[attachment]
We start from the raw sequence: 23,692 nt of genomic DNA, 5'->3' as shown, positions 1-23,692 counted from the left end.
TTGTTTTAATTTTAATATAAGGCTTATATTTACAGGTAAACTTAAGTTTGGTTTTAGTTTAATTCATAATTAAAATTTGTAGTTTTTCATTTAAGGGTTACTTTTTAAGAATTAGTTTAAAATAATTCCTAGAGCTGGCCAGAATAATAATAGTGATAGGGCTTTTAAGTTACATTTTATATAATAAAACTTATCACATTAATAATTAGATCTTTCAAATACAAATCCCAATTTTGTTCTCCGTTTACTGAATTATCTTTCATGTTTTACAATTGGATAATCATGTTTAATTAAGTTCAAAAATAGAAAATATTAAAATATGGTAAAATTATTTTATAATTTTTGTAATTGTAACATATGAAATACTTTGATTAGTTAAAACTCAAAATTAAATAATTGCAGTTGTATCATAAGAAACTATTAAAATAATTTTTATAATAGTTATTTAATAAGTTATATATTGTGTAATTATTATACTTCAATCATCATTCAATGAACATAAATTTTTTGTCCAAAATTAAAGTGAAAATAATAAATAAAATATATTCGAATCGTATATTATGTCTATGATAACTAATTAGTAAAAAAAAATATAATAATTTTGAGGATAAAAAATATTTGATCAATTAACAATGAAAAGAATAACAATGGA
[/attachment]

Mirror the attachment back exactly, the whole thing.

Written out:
We start from the raw sequence: 23,692 nt of genomic DNA, 5'->3' as shown, positions 1-23,692 counted from the left end.
TTGTTTTAATTTTAATATAAGGCTTATATTTACAGGTAAACTTAAGTTTGGTTTTAGTTTAATTCATAATTAAAATTTGTAGTTTTTCATTTAAGGGTTACTTTTTAAGAATTAGTTTAAAATAATTCCTAGAGCTGGCCAGAATAATAATAGTGATAGGGCTTTTAAGTTACATTTTATATAATAAAACTTATCACATTAATAATTAGATCTTTCAAATACAAATCCCAATTTTGTTCTCCGTTTACTGAATTATCTTTCATGTTTTACAATTGGATAATCATGTTTAATTAAGTTCAAAAATAGAAAATATTAAAATATGGTAAAATTATTTTATAATTTTTGTAATTGTAACATATGAAATACTTTGATTAGTTAAAACTCAAAATTAAATAATTGCAGTTGTATCATAAGAAACTATTAAAATAATTTTTATAATAGTTATTTAATAAGTTATATATTGTGTAATTATTATACTTCAATCATCATTCAATGAACATAAATTTTTTGTCCAAAATTAAAGTGAAAATAATAAATAAAATATATTCGAATCGTATATTATGTCTATGATAACTAATTAGTAAAAAAAAATATAATAATTTTGAGGATAAAAAATATTTGATCAATTAACAATGAAAAGAATAACAATGGA